SARFT Banned Some TV Show Categories before Communist Party Conference recently reported that the State Administration of Radio, Film and Television (SARFT) just sent out notifications on guidelines for TV contents suitable for the upcoming 19th National Congress of the Chinese Communist Party and the Ninetieth Anniversary of the People’s Liberation Army (PLA). The guidelines listed 42 TV shows as recommended for celebrating the party conference and 26 shows for the PLA. SARFT required that the Central Television and provincial satellite TV stations air the recommended shows during the peak hours of the “celebration season.” The guidelines also banned shows that fell into the category of ancient costume plays and the category of idol dramas. These categories were considered “too entertaining” and not “suitable for the serious atmosphere.” SARFT also asked provincial news, publication, film, and television administrations to take action to ensure the “proper” shows are aired on time and other categories of shows that may be “too entertaining” are taken out as well. The “official” TV stations are urged to purchase the shows on the recommended list quickly.

Source:, July 7, 2017

BBC Chinese: 6-Month Implementation of China’s New NGO Law Brought Disruption

BBC Chinese recently reported that China’s new NGO (Non-Government Organization) law that went into effect on January 1 resulted in disruption. A large number of NGOs suspended operations, cancelled activities, or lost sponsorship. The new law required that all NGOs, including those dedicated to environmental protection and charitable activities, must register with the police before they can operate. The police maintain a list of organizations that help overturn the government or support separatists. Financial and operations audits are needed before registration. It is estimated that there were around 1000 permanent NGOs in China and around 6000 NGOs working on short-term projects. So far only 139 NGOs have officially registered. Many NGOs refused media interviews, citing concerns about blockage from the police. Some anonymous NGOs mentioned “major bureaucracy” in the registration process. China’s Ministry of Public Safety refused to comment on this matter.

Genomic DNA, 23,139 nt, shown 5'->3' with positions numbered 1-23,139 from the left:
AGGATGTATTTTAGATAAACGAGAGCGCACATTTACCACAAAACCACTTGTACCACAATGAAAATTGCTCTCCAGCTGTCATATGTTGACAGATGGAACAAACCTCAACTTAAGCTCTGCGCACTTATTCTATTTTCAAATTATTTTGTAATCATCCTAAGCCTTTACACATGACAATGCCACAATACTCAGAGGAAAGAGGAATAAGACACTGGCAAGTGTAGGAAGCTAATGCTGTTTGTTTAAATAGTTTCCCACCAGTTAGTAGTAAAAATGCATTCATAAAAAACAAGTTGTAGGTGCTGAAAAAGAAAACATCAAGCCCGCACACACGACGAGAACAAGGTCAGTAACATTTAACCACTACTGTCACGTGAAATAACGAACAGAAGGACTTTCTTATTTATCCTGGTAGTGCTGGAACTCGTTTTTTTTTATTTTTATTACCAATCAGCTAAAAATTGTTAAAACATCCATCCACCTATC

Source: BBC Chinese, July 7, 2017

BBC Global Survey: China’s International Image Worsens

BBC Chinese recently reported that the BBC World Service just completed its global survey of country images among people from 19 nations. Compared to the same survey done in 2014, the number of people with positive views on China declined from 43 percent to 41 percent, and those with negative views grew by two percent to 42 percent. On a country level, Canada, the U.S., Britain, France, Germany, Spain, Turkey, Indonesia, and India have negative views on China, while Mexico, Peru, Brazil, Greece, Russia, Nigeria, Kenya, and Pakistan hold positive views on China. According to the survey, people from the U.S. have the highest percentage of negative views on China (70 percent). In some countries, negative views grew significantly, such as India (from 35 percent to 60 per cent). For the first time, Indonesia has more negative views (50 percent) than positive (28 percent). In the meantime, 61 percent of the people in China gave the U.S. negative views. They gave Russia 74 percent positive views and Britain 73 percent positive views (this was after Brexit, with a 34 percent increase from 2014). China also gave North Korea 76 percent negative views and Japan 75 percent negative views (from 90 percent in 2014). China’s negative views against South Korean changed dramatically, from 32 percent (in 2014) to 71 percent.

Source: BBC Chinese, July 6, 2017